Otherwise, I'd ask the female teller next to me, whom we're obligated to employ, to verify the woman's face/photo if not wholly assist them. If either one complained, I'd say I need a minute to make my ham sandwich for lunch and that if either one of them wanted to do it, they could feel free.

  • BestUsedCarSales||

    Egads man. Mentioning ham in front of a Mohammedan? You disgust me.

  • GroundTruth||

    Hopefully it will still be ok to climb on the bus some February morning wearing a full ski mask because it IS Quebec and it IS freaking cold?

  • BYODB||

    This bit here does give me a moment of pause:


    Ihsaan Gardee, executive director of the National Council of Canadian Muslims, called it "an unnecessary law with a made-up solution to an invented problem. We don't have hordes of women in niqabs trying to access or work in public services."


    Well, I'm wondering if that might be because female Muslim's are property who's rightful role is in the home. I can't say with certainty where the line is between religious tolerance and illiberal madness, but it seems like considering half your population that happens to have a vagina as property could be a problem in a Western culture. We don't really tolerate that from any religion, so there is a line past which Religion liberty takes a backseat to other liberties.


    Wearing a headscarf, though, would pretty clearly fall under religious liberty since it harms no one at all. Treating women as property, however, does have a harm. That seems over the line for natural rights.


    I'm not saying that's why this guy said what he said, but given the overarching Muslim view of women as subservient I do have to wonder why there aren't 'hordes of women' trying to work in public services or access those same public services.

  • Calidissident||

    I believe that outside of a few countries like Saudi Arabia, Afghanistan, etc. most Muslim women wear hijabs (which cover the hair but not the face) rather than niqabs or burkas.

  • BestUsedCarSales||

    I've noticed it becoming popular within a specific sect of American women as well. I wonder why that is. It's often types that I would not expect to be religious.

  • BYODB||

    At least a few modern feminists view the traditional garb as liberating to women since it hides them from the rapist male gaze.

    I suspect, though, that the real reason is because they're tired of being judged by their appearance by other women. Women are the most anti-feminist group around in my experience and do more harm to women than men could possibly hope to achieve. That seems to transcend cultures, too, which is truly bizarre.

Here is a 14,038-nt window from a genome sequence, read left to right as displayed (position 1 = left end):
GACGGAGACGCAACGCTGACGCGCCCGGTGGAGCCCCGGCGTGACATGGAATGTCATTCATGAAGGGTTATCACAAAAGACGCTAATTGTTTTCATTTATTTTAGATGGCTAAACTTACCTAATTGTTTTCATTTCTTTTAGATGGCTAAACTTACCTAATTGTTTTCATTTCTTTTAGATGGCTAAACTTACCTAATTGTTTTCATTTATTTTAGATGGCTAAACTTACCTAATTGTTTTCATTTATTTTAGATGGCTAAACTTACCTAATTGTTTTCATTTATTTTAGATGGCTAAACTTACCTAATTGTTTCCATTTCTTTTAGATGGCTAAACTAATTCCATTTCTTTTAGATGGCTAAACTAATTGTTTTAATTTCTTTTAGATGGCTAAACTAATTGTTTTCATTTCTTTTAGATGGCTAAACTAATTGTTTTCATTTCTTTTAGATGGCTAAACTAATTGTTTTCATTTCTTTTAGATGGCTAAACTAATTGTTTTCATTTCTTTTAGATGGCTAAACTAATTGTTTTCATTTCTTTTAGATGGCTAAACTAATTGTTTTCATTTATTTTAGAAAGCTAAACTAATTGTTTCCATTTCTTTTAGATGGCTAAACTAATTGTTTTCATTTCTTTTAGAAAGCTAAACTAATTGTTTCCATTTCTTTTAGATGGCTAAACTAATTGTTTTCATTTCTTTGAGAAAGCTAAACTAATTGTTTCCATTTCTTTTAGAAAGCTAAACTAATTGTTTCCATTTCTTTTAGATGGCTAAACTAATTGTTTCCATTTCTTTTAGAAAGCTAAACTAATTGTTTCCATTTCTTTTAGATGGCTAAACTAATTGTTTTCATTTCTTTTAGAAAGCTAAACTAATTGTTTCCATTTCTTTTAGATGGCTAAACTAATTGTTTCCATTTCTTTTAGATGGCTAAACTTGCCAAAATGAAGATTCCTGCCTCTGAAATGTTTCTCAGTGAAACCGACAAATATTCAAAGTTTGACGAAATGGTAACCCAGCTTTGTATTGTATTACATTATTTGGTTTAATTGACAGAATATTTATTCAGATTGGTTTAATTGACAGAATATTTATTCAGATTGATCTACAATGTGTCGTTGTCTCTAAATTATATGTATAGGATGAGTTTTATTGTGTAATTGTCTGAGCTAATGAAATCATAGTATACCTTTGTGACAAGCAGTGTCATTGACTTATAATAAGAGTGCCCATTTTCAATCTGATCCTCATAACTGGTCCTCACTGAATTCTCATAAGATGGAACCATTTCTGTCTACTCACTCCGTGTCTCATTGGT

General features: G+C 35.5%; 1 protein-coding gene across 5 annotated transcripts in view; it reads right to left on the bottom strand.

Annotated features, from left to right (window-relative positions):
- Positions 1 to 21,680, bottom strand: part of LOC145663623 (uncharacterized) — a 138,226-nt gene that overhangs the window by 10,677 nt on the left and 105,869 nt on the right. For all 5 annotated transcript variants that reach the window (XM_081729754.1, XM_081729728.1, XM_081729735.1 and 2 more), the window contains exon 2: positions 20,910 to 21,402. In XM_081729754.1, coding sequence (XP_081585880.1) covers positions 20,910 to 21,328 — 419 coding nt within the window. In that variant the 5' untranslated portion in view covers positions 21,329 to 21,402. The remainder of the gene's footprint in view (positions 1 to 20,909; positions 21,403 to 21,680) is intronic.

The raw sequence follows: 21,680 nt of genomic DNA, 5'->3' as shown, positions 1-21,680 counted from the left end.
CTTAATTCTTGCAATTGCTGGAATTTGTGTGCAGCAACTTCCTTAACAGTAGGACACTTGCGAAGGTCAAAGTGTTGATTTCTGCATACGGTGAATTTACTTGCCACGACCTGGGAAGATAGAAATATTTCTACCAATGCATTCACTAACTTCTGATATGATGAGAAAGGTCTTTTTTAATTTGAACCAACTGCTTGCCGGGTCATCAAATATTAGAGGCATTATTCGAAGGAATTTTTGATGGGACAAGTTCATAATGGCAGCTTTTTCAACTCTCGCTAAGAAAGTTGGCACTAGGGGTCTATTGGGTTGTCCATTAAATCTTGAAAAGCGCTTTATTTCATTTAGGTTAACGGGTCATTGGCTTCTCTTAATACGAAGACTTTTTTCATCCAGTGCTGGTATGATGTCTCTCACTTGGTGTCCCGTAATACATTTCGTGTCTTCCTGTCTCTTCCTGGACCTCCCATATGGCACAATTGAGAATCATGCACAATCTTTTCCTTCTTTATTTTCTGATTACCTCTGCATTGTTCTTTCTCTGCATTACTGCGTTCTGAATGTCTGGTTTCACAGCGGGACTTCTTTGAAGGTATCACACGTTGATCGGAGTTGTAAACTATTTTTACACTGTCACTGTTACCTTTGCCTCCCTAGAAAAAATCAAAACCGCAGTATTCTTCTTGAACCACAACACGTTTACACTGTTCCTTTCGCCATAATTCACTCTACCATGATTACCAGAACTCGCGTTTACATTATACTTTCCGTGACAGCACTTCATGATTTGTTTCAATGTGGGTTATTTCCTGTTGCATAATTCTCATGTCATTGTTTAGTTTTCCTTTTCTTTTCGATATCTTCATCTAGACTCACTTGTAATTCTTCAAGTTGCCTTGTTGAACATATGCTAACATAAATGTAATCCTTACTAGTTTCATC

• Enjoy Every Sandwich||

    I don't remember where I heard this, it might an Al Bundy quote: "Don't try to understand women. Women understand women and they hate each other."

  • Calidissident||

    Are you talking about converts to Islam or women that just wear it despite having no religious or cultural ties to Islam? And are you talking about the hijab or niqab/burka? I haven't seen any women wear any of them that I knew or had any reason to think wasn't Muslim.

  • BestUsedCarSales||

    1) I don't know if they are converts as I never ask explicitly. Just by talking to them they do not strike me as religious types. Obviously this is based on a stereotype though and could easily be wrong.

    2) I meant the hijab not full face coverings.

  • BYODB||

    Like all groups that come to America I would expect that over time American Muslim's will veer more secular or at least less overtly religious but some aspects of that culture will probably remain, mostly as an outward sign of faith. I'm thinking of some Jewish people I know that barely qualify as religious yet they still wear their yamicah in public (not all the time, obviously) to signal that they are Jewish.

    I think it's about the same thing for some folks, although I do know a few Muslim women that don't wear the garb simply because their families came here to get away from oppression and some of them see the garb as a symbol of that oppression.

    People are individuals, after all.

  • Zeb||

    Maybe they just had a bad hair day.

  • Entropy Drehmaschine Void||

    I wonder why that is.

    'Cos they UGLY bitches.

  • BYODB||

    That sounds about right to me, but it doesn't really matter what type they wear none of them cause any harm.

    This reeks of 'if you have nothing to hide you have nothing to fear' which I generally reject as a notion.

  • Rhywun||

    The head-to-toe job is very common in my part of Brooklyn, nearly as much as the others. And they are right, those ladies aren't taking the subway to Wall Street every morning. I tend to agree that the thing is an unpleasant relic of for-real patriarchy, but that's for them to sort out - it's not my problem.

  • Citizen X - #6||

    It will be your problem once one a' them lays a whole clutch of America-hating Islam eggs in your chest cavity!